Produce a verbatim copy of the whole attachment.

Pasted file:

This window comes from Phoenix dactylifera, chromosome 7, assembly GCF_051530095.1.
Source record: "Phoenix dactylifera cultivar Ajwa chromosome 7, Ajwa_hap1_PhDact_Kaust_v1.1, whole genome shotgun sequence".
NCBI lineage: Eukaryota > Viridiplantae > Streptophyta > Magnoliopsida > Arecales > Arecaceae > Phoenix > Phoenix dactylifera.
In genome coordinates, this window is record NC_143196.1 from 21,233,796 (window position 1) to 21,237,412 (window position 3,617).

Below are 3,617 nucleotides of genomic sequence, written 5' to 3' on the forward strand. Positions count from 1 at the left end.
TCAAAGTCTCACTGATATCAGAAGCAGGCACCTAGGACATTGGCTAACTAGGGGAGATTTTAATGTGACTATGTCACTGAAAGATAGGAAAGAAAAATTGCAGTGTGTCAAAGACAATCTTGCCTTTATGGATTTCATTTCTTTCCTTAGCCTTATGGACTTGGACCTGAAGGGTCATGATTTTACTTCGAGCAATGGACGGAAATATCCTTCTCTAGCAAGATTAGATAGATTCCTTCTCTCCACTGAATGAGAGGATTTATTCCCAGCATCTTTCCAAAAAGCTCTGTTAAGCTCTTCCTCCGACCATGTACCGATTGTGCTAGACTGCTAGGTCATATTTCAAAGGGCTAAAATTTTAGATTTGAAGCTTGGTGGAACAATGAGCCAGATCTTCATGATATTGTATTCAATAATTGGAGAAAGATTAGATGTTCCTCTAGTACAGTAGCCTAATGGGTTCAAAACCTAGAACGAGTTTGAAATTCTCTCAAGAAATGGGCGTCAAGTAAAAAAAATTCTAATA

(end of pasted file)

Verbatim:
This window comes from Phoenix dactylifera, chromosome 7, assembly GCF_051530095.1.
Source record: "Phoenix dactylifera cultivar Ajwa chromosome 7, Ajwa_hap1_PhDact_Kaust_v1.1, whole genome shotgun sequence".
NCBI lineage: Eukaryota > Viridiplantae > Streptophyta > Magnoliopsida > Arecales > Arecaceae > Phoenix > Phoenix dactylifera.
In genome coordinates, this window is record NC_143196.1 from 21,233,796 (window position 1) to 21,237,412 (window position 3,617).

Below are 3,617 nucleotides of genomic sequence, written 5' to 3' on the forward strand. Positions count from 1 at the left end.
TCAAAGTCTCACTGATATCAGAAGCAGGCACCTAGGACATTGGCTAACTAGGGGAGATTTTAATGTGACTATGTCACTGAAAGATAGGAAAGAAAAATTGCAGTGTGTCAAAGACAATCTTGCCTTTATGGATTTCATTTCTTTCCTTAGCCTTATGGACTTGGACCTGAAGGGTCATGATTTTACTTCGAGCAATGGACGGAAATATCCTTCTCTAGCAAGATTAGATAGATTCCTTCTCTCCACTGAATGAGAGGATTTATTCCCAGCATCTTTCCAAAAAGCTCTGTTAAGCTCTTCCTCCGACCATGTACCGATTGTGCTAGACTGCTAGGTCATATTTCAAAGGGCTAAAATTTTAGATTTGAAGCTTGGTGGAACAATGAGCCAGATCTTCATGATATTGTATTCAATAATTGGAGAAAGATTAGATGTTCCTCTAGTACAGTAGCCTAATGGGTTCAAAACCTAGAACGAGTTTGAAATTCTCTCAAGAAATGGGCGTCAAGTAAAAAAAATTCTAATA